When I read the older commentaries, they strike me as morbid at times.  Or perhaps they were more in touch with the boundaries of life—disease, hard work, the elements of nature, and the ravages of time–were not held at arms length as they are nowdays.

“His thoughts perish.” The science, the philosophy, the statesmanship of one age is exploded in the next. The men who are the masters of the world’s intellect to-day are discrowned to-morrow. In this age of restless and rapid change they may survive their own thoughts; their thoughts do not survive them. – J. J. Stewart Perowne.

If this was true in the 1880’s when Stewart Perowne was at his zenith,  how much more is this true today with the great proliferation of real-time thinking, RSS feeds, and text messaging?  Without faith in God, in our spirit returning to The Creator, it’s easy to see how the existentialists waded in the black mire.  God’s hand in all this changes everything.

From H6245; thinking: – thought.

“His thoughts.” Rather, “his false, deceitful show”; literally, “his glitterings.” – Samuel Horsley, 1733-1806.

A primitive root; probably to be sleek, that is, glossy; hence (through the idea of polishing) to excogitate (as if forming in the mind): – shine, think.

I’m trying to trace Horsley’s footsteps here—imagine this “ashath” is where we got “glitterings.”  It’s sad to think that our most polished thoughts are mere glitterings.  How to reconcile this thought that man is of so little consequence and yet of such great consequence to God?   It requires more space and time than I have this morning, that’s for sure!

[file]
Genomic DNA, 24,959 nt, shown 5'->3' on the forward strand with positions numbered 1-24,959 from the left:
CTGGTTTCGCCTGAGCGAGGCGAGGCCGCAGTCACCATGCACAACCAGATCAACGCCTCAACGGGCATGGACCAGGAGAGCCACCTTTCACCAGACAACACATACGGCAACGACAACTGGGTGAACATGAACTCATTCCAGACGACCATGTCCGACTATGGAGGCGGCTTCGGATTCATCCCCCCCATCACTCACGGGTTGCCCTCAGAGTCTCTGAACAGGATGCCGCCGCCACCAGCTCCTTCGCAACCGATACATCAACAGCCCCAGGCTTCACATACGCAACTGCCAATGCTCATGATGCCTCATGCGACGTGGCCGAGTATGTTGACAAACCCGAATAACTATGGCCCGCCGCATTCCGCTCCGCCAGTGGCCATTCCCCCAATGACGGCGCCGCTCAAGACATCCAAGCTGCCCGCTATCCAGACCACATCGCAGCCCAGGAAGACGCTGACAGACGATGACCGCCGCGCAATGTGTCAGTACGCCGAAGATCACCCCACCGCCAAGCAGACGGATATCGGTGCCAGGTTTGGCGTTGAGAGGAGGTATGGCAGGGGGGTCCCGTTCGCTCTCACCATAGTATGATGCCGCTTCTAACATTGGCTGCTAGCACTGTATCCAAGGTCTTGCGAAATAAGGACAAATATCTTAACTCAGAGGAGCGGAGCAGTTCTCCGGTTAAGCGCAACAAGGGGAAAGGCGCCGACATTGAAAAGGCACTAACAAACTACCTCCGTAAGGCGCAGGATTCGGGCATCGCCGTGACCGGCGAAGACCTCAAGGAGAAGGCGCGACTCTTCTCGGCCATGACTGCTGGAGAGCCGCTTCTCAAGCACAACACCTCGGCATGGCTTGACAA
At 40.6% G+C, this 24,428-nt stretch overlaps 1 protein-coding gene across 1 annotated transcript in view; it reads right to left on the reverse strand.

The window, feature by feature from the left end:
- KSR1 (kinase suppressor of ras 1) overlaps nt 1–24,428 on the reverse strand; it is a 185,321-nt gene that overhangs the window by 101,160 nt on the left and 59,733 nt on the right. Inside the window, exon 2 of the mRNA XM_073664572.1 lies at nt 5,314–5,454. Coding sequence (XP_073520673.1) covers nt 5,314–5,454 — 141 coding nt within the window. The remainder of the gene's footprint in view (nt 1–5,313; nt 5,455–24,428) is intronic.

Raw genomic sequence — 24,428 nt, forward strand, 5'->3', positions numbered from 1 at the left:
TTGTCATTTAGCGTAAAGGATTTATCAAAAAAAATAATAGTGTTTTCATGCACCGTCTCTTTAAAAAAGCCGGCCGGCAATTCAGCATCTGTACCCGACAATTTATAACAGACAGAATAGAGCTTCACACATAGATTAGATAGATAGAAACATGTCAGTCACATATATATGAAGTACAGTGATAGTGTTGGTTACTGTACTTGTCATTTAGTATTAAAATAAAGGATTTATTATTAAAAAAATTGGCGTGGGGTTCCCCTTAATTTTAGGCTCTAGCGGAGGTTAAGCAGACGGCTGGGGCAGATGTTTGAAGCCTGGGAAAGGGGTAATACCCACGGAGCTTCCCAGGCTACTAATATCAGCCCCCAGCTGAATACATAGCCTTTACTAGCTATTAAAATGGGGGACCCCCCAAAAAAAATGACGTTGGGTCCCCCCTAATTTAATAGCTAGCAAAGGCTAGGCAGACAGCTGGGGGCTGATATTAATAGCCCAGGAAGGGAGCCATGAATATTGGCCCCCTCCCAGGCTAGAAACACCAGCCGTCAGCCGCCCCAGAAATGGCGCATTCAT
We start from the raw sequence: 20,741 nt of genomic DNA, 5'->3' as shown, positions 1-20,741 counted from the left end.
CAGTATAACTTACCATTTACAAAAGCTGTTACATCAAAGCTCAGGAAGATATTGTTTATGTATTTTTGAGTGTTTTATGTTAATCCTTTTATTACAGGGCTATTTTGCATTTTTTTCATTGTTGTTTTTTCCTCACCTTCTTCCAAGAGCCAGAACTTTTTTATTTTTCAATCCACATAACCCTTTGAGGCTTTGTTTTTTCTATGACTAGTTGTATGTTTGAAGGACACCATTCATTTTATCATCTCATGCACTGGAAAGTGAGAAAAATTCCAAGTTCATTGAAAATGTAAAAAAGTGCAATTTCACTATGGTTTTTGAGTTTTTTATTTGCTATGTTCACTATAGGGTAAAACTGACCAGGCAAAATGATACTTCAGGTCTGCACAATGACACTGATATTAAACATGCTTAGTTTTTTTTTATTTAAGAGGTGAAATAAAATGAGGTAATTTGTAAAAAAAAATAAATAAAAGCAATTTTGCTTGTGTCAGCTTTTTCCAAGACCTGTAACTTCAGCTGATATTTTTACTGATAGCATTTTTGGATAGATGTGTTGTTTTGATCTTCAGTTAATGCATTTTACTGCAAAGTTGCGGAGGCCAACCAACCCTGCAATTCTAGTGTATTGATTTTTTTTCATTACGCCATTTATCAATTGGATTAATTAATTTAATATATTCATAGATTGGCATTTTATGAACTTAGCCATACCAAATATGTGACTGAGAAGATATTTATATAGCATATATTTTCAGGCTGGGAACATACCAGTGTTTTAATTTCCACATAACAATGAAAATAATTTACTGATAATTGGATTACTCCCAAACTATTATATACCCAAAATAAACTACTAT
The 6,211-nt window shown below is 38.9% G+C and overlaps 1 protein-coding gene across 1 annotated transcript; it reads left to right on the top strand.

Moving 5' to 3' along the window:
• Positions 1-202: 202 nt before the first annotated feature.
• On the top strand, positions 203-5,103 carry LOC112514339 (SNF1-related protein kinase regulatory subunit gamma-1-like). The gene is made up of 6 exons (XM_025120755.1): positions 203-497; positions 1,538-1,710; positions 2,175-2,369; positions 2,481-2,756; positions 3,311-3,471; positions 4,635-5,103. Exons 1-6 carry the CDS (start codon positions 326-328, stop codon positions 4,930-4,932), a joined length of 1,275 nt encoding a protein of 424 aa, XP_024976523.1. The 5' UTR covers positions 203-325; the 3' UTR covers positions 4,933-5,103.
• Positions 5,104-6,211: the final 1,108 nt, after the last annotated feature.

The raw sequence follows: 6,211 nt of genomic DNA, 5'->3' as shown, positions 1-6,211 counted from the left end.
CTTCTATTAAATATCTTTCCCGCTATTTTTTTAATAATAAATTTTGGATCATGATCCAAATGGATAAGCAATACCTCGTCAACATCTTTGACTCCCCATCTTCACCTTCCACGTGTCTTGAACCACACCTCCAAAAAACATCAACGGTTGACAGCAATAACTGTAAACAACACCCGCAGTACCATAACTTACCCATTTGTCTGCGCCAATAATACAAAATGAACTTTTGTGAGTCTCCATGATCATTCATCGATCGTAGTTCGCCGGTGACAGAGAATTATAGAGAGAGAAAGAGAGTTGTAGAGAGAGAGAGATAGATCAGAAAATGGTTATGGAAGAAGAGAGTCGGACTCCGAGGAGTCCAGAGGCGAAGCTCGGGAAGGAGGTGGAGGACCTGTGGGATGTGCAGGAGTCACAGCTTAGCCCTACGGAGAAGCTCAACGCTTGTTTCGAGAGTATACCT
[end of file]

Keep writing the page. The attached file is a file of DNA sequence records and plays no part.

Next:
“His breath goeth forth, he returneth to his earth.” His breath goes from his body, and his body goes to the grave. His spirit goes one way, and his body another. High as he stood, the want of a little air brings him down to the ground, and lays him under it.”  Spurgeon

And if you haven’t had enough already, here are more depressing reflections from Spurgeon:

“In that very day his thoughts perish.” Whatever he may have proposed to do, the proposal ends in smoke. He cannot think, and what he had thought of cannot effect itself, and therefore it dies. Now that he has gone, men are ready enough to let his thoughts go with him into oblivion; another thinker comes, and turns the thoughts of his predecessor to ridicule. It is a pitiful thing to be waiting upon princes or upon any other men, in the hope that they will think of us. In an hour they are gone, and where are their schemes for our promotion? A day has ended their thoughts by ending them; and our trusts have perished, for their thoughts have perished. Men’s ambitions, expectations, declarations, and boastings all vanish into thin air when the breath of life vanishes from their bodies. This is the narrow estate of man, his breath, his earth, and his thoughts; and this is his threefold climax therein, – his breath goeth forth, to his earth he returns, and his thoughts perish. Is this a being to be relied upon? Vanity of vanities, all is vanity. To trust it would be a still greater vanity.”  Spurgeon

It does remind me of Ecclesiastes—no wonder the literature teachers love Ecclesiastes.   But notice, it’s trusting in man that caused this bleakness.